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NEW YORK (Reuters) - In new TV series "Political Animals," Secretary of State Elaine Barrish Hammond, who has just lost a presidential bid, laments that the country just doesn't adore her as much as her womanizing husband and former President.
If that sounds like current Secretary of State Hillary Rodham Clinton, actress Sigourney Weaver, who portrays Elaine, disagrees.
The similarities between the real-life politician and the TV one are clear in the frothy series premiering July 15 on the USA Network, yet Weaver swears she did not have Clinton in mind. She points to other women she has met, mostly those in non-profit work, upon which she based the character.
"I admire Mrs. Clinton immensely, (but) I don't know anything about her except the little bit we are allowed to know. I never think of her when I am playing this part," Weaver told Reuters in a recent interview.
The 62-year-old actress said "Political Animals," a soapy dramatization of sex, greed and politics in the White House, is based on many families who have lived there - not just the Clintons. She noted that while Elaine's ex-husband, Bud Hammond, "had been a successful president, not unlike Bill Clinton," her character "was first lady, then became a governor, then ran for president, failed, then became secretary of state."
"Some of the details are similar to the Clintons, but in fact, if you talk to the creator, he has been a real political junkie for most of his life, and he is fascinated by all these families who have been in the White House," she said.
Creator Greg Berlanti gives the show's pilot a light tone, setting it apart from more serious, recent political TV dramas such as "Game Change" about Sarah Palin.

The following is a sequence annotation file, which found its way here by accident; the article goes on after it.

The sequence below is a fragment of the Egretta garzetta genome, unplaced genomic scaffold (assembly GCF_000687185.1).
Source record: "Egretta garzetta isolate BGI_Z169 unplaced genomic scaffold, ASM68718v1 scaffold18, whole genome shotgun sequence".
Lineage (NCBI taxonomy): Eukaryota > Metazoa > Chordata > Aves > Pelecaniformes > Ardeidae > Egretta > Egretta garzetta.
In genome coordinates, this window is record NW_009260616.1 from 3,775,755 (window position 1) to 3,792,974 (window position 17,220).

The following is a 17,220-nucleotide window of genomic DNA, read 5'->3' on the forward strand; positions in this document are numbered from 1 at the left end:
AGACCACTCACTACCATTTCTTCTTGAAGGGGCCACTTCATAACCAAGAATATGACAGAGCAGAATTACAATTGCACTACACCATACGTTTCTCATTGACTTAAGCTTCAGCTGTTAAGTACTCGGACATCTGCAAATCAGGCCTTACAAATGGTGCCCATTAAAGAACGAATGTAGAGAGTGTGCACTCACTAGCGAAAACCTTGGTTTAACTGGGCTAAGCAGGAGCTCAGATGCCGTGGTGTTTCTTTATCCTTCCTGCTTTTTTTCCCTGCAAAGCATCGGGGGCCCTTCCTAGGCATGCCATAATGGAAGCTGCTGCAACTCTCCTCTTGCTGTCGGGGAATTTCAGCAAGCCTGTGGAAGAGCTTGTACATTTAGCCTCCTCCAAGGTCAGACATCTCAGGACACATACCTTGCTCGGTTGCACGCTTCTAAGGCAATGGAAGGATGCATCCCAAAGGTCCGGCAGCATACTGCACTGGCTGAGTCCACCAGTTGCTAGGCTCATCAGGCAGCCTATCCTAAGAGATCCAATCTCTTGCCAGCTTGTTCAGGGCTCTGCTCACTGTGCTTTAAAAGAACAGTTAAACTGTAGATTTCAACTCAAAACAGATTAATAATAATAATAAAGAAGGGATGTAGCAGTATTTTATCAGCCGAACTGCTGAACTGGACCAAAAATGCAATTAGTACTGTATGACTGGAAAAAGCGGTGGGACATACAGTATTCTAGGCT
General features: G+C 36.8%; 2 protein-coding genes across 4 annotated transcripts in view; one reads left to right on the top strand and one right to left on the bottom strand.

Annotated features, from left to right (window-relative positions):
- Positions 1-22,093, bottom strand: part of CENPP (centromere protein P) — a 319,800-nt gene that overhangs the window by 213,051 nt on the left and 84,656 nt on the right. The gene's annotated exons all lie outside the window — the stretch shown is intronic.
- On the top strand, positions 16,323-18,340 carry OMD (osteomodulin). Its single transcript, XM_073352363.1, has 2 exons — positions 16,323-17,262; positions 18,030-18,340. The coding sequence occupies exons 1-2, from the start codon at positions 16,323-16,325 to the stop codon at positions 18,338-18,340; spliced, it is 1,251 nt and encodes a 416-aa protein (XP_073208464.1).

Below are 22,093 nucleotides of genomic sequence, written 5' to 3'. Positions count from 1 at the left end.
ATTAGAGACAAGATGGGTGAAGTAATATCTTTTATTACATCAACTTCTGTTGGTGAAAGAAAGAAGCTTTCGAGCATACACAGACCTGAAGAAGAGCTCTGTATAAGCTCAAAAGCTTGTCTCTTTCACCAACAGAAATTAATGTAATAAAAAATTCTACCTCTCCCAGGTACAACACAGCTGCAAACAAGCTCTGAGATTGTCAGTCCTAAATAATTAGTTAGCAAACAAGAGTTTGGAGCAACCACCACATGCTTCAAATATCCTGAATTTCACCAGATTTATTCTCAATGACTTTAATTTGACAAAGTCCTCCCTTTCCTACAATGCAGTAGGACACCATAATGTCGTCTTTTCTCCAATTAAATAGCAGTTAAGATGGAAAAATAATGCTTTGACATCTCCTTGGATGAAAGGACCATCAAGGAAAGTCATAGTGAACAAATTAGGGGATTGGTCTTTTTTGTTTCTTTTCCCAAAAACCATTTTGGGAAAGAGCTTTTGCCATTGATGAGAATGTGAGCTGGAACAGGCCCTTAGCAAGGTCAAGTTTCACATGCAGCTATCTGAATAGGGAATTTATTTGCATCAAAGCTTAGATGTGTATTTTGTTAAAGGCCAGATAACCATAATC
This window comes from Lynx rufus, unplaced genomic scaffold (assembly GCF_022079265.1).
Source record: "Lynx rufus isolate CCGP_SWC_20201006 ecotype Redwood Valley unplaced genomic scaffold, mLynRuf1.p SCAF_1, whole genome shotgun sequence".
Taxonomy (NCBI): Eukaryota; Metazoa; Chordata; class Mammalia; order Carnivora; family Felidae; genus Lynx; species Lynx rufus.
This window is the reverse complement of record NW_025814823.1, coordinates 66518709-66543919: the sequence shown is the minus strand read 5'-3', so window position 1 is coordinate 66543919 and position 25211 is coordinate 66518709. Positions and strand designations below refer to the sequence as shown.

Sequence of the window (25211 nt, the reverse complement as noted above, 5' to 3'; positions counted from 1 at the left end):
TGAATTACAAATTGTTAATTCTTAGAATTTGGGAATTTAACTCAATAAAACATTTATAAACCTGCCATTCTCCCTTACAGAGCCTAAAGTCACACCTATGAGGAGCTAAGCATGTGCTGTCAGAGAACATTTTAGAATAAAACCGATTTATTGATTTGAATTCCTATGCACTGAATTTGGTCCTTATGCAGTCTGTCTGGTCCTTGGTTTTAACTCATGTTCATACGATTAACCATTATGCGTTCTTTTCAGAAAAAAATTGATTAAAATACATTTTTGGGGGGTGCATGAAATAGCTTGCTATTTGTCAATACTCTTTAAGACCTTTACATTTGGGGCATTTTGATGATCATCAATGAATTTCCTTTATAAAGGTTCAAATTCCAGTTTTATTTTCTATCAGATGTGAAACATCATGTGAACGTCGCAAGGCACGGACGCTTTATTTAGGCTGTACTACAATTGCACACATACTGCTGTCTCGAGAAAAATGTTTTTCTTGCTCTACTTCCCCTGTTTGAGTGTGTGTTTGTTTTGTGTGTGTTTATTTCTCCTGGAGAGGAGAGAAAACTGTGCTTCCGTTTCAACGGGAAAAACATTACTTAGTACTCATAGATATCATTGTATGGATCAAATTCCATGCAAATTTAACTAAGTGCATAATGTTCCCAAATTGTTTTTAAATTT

In the pilot episode, Elaine divorces her husband, tries to help her gay son with finances while he battles drug addiction and chastises a Russian foreign minister for patting her bottom during a press conference.
Elaine offers a steely image in public, but lets her guard down in private, showing disappointment she wasn't popular enough to secure the presidential nomination.
"The country loves you Bud. They will always love you, but it's me they have mixed feelings about, " she tells her husband at the start of the first episode. Two years later, however, she has earned a measure of popularity as a hardworking Secretary of State - much like Hillary Clinton.
Weaver, who has a history of playing strong women, most notably as Ripley in the four "Alien" space films, said that to prepare for the role she read former Secretary of State Albright's 2009 memoir, "Read My Pins," about global politics.
She also leaned heavily on her views of women she met in the non-profit sector more than any real-life political figures.
The miniseries reaches audiences following other political shows centered on female characters during the current U.S. presidential election year, including HBO comedy series "Veep," featuring Julia Louis-Dreyfuss as a U.S. vice president and HBO movie "Game Change," which starred Julianne Moore as conservative firebrand Sarah Palin.
"It's more enticing to watch fake politics on television than real politics because real politics is difficult to watch. Everything is even more dysfunctional than my own family," Weaver said with a smile.
Elaine is the type of fearless female that real-life Washington needs more of, said Weaver, who believes women are more likely to cross the political aisle and "get down to work."
"Women naturally roll up their sleeves," she said. "They support each other on both sides of the aisle. It's a much more collaborative, team-building kind of inclusiveness about their work, and I feel like we need that kind of energy in the Washington politics-as-usual."
A Democrat with a businessman father she described as "a Nelson Rockefeller Republican," the actress is worried about the current trend of partisanship and what she sees as the common person being left behind in today's economic policies.
"What politicians have to be talking about is the needs of real people. To me, as long as the Republicans are the champions of big business, that can't happen. Because the common man is being left out of all of this. And this trickle-down idea is fallacy," she said.
Reporting By Christine Kearney Editing by Bob Tourtellotte and Eric Walsh